University of FloridaSolutions for Your Life

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Publication #FAR8019

Recipe Reform1

Linda Bobroff2

Steaming beef stew with dumplings, Grandma's rich and creamy potato salad ... we all have family favorite recipes that we don't want to give up as we take steps toward a healthier lifestyle. Recent dietary guidelines from the federal government encourage all Americans to eat a diet that promotes a healthy body weight and reduces disease risk.

The good news is that you don't have to give up favorite recipes to eat healthy. By making one or two adjustments, you can improve the nutritional value of your recipe without radically changing the taste.

Here are a few tips. To decrease the fat, try substitutions. Use reduced-fat forms of high-fat ingredients when they are available. This works for sour cream, milk, yogurt, and cheese. In some recipes you can even use fat-free forms, but you may want to take it one step at a time. You can substitute low-fat plain yogurt for sour cream and evaporated skim milk for cream or half and half in many recipes.

Use lean cuts of meat and trim all the fat. In mixed dishes like beef stew, decrease the amount of meat and use lots of tasty vegetables. Use less fat in recipes, and substitute heart-healthy oils like olive or canola oil for solid fats. Make deep-fried foods a rare treat for your family, and learn to steam, bake, broil, microwave, and stir-fry instead.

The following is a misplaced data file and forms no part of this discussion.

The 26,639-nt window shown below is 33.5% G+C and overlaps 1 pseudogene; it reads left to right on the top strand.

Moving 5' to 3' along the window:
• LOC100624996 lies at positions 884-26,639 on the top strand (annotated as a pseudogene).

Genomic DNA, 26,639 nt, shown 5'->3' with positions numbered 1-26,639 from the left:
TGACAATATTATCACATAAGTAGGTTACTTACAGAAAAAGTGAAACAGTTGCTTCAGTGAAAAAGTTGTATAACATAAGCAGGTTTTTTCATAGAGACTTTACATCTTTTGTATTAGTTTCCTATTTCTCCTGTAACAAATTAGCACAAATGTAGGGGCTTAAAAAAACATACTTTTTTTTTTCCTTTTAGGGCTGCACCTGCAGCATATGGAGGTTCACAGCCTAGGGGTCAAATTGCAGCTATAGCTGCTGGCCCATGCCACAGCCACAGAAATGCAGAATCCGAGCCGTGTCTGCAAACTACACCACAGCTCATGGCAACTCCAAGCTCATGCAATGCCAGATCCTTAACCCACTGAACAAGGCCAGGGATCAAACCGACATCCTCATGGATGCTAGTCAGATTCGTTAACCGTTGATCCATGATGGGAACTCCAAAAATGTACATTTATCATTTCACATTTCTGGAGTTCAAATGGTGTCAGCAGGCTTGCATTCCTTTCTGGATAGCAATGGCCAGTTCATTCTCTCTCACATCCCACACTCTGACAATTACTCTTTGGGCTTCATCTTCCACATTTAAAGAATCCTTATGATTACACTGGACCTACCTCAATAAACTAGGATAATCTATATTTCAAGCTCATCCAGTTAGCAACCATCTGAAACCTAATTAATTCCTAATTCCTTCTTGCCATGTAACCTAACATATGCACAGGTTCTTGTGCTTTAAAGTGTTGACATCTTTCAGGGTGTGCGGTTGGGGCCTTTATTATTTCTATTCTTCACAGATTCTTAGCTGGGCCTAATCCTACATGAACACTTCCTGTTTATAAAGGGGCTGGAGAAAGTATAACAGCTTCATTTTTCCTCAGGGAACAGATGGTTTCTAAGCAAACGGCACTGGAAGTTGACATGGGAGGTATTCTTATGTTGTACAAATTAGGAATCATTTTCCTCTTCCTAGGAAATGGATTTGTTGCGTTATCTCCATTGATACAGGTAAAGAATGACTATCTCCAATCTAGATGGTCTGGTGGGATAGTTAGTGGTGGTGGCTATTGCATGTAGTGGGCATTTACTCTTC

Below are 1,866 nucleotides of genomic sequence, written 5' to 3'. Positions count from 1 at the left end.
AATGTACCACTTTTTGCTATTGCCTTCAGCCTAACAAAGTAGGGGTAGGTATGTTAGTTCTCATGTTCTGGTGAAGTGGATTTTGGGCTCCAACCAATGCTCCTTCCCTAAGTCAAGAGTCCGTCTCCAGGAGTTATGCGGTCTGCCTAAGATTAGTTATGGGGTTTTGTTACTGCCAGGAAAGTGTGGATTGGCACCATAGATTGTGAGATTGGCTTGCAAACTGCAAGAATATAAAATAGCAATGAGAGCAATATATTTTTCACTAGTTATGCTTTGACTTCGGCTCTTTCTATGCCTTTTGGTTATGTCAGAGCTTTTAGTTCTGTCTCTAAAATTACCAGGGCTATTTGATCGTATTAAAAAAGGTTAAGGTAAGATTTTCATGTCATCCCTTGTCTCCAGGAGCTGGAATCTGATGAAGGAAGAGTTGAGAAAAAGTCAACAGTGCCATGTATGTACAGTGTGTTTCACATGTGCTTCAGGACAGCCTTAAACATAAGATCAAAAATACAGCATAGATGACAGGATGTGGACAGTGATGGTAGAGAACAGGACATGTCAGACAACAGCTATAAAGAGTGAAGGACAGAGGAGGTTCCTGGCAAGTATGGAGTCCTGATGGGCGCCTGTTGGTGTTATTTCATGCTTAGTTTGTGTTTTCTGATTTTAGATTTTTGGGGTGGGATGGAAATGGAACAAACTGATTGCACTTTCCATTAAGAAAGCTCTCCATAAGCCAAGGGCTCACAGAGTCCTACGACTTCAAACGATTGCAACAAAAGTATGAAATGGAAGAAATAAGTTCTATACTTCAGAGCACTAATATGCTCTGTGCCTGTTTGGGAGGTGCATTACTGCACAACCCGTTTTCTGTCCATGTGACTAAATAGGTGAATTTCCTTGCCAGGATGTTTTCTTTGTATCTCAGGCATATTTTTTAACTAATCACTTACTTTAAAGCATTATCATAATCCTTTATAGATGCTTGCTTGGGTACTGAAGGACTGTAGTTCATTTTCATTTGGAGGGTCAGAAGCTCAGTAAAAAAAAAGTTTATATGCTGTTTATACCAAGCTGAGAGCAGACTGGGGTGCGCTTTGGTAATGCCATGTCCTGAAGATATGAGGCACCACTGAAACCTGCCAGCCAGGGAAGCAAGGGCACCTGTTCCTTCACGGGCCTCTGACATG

And remember to take a brisk walk with the whole family after dinner to celebrate your healthier lifestyle!

Listening, learning, and living together: it's the science of life. "Family Album" is a co-production of University of Florida IFAS Extension, the Department of Family, Youth and Community Sciences, and of WUFT-FM. If you'd like to learn more, please visit our website at http://www.familyalbumradio.org.

To listen to the radio broadcast:

http://www.radiosource.net/radio_stories/recipe.mp3

http://www.radiosource.net/radio_stories/recipe.wav

Footnotes

1.

This document is FAR8019, one of a series of the Family Youth and Community Sciences Department, Florida Cooperative Extension Service, Institute of Food and Agricultural Sciences, University of Florida. Broadcast as program 119 and published December 2007. Reviewed March 2012. In the interest of time and/or clarity, the broadcast version of this script may have been modified. Visit the EDIS website at http://edis.ifas.ufl.edu.

2.

Linda Bobroff, professor, Department of Family, Youth and Community Sciences, Cooperative Extension Service, Institute of Food and Agricultural Sciences, University of Florida, Gainesville, FL 32611.


The Institute of Food and Agricultural Sciences (IFAS) is an Equal Opportunity Institution authorized to provide research, educational information and other services only to individuals and institutions that function with non-discrimination with respect to race, creed, color, religion, age, disability, sex, sexual orientation, marital status, national origin, political opinions or affiliations. For more information on obtaining other UF/IFAS Extension publications, contact your county's UF/IFAS Extension office.

U.S. Department of Agriculture, UF/IFAS Extension Service, University of Florida, IFAS, Florida A & M University Cooperative Extension Program, and Boards of County Commissioners Cooperating. Nick T. Place, dean for UF/IFAS Extension.